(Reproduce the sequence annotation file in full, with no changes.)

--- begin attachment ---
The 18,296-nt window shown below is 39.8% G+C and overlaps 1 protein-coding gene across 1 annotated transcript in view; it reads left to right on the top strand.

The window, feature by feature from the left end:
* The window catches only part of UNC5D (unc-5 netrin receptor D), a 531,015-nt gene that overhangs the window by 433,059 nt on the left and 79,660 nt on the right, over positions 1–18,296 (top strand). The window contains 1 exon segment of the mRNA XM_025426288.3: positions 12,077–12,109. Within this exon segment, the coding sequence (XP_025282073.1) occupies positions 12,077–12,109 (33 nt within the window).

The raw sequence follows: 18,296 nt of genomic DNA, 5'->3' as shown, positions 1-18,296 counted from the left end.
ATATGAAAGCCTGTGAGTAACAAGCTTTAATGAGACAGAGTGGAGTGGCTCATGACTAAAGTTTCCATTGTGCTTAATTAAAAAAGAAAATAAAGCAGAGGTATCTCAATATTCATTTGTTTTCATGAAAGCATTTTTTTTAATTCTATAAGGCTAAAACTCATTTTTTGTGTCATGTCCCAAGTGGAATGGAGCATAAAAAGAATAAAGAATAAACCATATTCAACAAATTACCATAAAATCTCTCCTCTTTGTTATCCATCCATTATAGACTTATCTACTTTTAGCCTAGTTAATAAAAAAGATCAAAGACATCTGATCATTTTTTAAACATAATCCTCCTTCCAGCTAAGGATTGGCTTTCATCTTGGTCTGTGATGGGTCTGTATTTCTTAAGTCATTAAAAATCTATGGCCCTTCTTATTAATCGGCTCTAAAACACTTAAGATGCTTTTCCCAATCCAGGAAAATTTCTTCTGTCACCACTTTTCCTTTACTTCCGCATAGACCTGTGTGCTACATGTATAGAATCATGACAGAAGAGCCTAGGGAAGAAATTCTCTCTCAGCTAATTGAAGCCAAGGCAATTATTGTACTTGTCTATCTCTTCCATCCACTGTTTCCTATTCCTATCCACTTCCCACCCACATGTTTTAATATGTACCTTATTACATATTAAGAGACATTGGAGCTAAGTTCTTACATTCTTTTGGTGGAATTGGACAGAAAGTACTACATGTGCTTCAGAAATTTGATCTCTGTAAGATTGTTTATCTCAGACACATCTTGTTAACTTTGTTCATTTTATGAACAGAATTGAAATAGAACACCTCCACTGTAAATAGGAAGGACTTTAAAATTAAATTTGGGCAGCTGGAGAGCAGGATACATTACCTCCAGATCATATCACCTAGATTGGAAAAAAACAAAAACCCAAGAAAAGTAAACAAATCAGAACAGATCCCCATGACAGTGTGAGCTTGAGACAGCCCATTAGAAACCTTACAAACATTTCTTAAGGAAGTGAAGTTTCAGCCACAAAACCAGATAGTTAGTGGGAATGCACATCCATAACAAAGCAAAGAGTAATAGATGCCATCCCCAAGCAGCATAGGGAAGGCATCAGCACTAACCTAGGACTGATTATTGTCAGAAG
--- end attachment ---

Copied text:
The 18,296-nt window shown below is 39.8% G+C and overlaps 1 protein-coding gene across 1 annotated transcript in view; it reads left to right on the top strand.

The window, feature by feature from the left end:
* The window catches only part of UNC5D (unc-5 netrin receptor D), a 531,015-nt gene that overhangs the window by 433,059 nt on the left and 79,660 nt on the right, over positions 1–18,296 (top strand). The window contains 1 exon segment of the mRNA XM_025426288.3: positions 12,077–12,109. Within this exon segment, the coding sequence (XP_025282073.1) occupies positions 12,077–12,109 (33 nt within the window).

The raw sequence follows: 18,296 nt of genomic DNA, 5'->3' as shown, positions 1-18,296 counted from the left end.
ATATGAAAGCCTGTGAGTAACAAGCTTTAATGAGACAGAGTGGAGTGGCTCATGACTAAAGTTTCCATTGTGCTTAATTAAAAAAGAAAATAAAGCAGAGGTATCTCAATATTCATTTGTTTTCATGAAAGCATTTTTTTTAATTCTATAAGGCTAAAACTCATTTTTTGTGTCATGTCCCAAGTGGAATGGAGCATAAAAAGAATAAAGAATAAACCATATTCAACAAATTACCATAAAATCTCTCCTCTTTGTTATCCATCCATTATAGACTTATCTACTTTTAGCCTAGTTAATAAAAAAGATCAAAGACATCTGATCATTTTTTAAACATAATCCTCCTTCCAGCTAAGGATTGGCTTTCATCTTGGTCTGTGATGGGTCTGTATTTCTTAAGTCATTAAAAATCTATGGCCCTTCTTATTAATCGGCTCTAAAACACTTAAGATGCTTTTCCCAATCCAGGAAAATTTCTTCTGTCACCACTTTTCCTTTACTTCCGCATAGACCTGTGTGCTACATGTATAGAATCATGACAGAAGAGCCTAGGGAAGAAATTCTCTCTCAGCTAATTGAAGCCAAGGCAATTATTGTACTTGTCTATCTCTTCCATCCACTGTTTCCTATTCCTATCCACTTCCCACCCACATGTTTTAATATGTACCTTATTACATATTAAGAGACATTGGAGCTAAGTTCTTACATTCTTTTGGTGGAATTGGACAGAAAGTACTACATGTGCTTCAGAAATTTGATCTCTGTAAGATTGTTTATCTCAGACACATCTTGTTAACTTTGTTCATTTTATGAACAGAATTGAAATAGAACACCTCCACTGTAAATAGGAAGGACTTTAAAATTAAATTTGGGCAGCTGGAGAGCAGGATACATTACCTCCAGATCATATCACCTAGATTGGAAAAAAACAAAAACCCAAGAAAAGTAAACAAATCAGAACAGATCCCCATGACAGTGTGAGCTTGAGACAGCCCATTAGAAACCTTACAAACATTTCTTAAGGAAGTGAAGTTTCAGCCACAAAACCAGATAGTTAGTGGGAATGCACATCCATAACAAAGCAAAGAGTAATAGATGCCATCCCCAAGCAGCATAGGGAAGGCATCAGCACTAACCTAGGACTGATTATTGTCAGAAG